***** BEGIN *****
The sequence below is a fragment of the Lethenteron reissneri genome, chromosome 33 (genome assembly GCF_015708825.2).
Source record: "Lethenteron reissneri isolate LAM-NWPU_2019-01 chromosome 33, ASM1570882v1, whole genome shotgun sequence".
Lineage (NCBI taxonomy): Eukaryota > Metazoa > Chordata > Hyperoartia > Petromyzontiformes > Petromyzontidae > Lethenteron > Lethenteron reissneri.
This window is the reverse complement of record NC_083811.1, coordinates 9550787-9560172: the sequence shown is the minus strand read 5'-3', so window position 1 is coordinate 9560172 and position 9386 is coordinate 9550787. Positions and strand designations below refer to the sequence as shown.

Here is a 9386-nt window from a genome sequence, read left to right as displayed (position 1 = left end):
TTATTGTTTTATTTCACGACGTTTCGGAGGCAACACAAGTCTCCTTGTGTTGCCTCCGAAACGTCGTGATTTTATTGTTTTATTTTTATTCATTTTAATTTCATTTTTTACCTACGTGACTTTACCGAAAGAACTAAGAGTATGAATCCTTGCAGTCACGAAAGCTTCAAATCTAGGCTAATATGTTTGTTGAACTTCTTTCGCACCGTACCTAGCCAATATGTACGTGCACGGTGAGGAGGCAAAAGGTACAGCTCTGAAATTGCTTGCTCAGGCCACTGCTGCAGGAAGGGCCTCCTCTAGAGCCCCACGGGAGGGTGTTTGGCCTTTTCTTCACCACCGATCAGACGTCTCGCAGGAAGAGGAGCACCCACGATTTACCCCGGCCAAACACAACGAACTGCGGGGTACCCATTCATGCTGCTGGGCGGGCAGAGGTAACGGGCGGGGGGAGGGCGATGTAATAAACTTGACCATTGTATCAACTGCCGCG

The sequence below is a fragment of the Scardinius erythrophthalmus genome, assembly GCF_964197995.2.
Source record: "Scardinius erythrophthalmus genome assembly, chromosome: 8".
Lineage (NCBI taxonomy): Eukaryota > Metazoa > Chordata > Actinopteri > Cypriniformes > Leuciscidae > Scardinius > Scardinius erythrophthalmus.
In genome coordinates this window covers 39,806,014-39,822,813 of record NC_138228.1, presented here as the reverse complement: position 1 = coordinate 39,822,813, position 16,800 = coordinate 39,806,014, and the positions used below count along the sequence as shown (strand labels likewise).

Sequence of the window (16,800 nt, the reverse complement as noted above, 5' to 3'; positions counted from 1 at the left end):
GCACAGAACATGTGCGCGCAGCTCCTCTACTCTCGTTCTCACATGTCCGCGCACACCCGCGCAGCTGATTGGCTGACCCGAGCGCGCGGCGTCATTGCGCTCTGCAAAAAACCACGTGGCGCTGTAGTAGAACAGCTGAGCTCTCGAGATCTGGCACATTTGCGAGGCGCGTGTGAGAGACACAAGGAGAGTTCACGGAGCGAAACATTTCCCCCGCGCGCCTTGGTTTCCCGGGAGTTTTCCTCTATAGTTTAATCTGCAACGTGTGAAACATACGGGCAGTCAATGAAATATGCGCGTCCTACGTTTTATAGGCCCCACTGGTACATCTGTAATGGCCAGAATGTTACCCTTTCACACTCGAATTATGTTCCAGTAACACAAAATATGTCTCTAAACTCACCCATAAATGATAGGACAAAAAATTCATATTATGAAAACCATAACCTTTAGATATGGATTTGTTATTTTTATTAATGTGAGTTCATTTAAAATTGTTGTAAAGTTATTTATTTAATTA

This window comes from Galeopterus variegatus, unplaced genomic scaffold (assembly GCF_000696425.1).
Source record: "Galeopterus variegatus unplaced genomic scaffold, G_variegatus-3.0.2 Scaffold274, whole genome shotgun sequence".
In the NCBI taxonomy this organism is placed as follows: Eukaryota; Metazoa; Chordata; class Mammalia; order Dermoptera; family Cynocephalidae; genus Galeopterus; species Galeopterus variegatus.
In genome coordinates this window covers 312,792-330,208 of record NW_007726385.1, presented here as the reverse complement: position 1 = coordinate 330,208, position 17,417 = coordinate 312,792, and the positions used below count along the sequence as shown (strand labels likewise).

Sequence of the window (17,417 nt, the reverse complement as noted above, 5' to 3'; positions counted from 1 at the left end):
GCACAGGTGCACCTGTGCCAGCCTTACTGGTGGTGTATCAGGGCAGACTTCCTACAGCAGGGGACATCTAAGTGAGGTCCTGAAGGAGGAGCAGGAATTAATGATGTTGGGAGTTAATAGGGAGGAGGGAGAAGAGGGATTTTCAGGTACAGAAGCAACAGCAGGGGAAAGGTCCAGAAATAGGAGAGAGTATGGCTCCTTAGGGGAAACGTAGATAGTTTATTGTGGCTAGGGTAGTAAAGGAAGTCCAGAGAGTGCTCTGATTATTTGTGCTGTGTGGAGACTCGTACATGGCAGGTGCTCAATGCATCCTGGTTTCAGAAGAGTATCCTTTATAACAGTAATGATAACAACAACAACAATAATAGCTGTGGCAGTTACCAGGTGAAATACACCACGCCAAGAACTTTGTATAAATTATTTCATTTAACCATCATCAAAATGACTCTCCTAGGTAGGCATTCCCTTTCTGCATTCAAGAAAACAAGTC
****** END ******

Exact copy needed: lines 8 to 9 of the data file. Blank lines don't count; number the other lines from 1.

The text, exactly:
Source record: "Scardinius erythrophthalmus genome assembly, chromosome: 8".
Lineage (NCBI taxonomy): Eukaryota > Metazoa > Chordata > Actinopteri > Cypriniformes > Leuciscidae > Scardinius > Scardinius erythrophthalmus.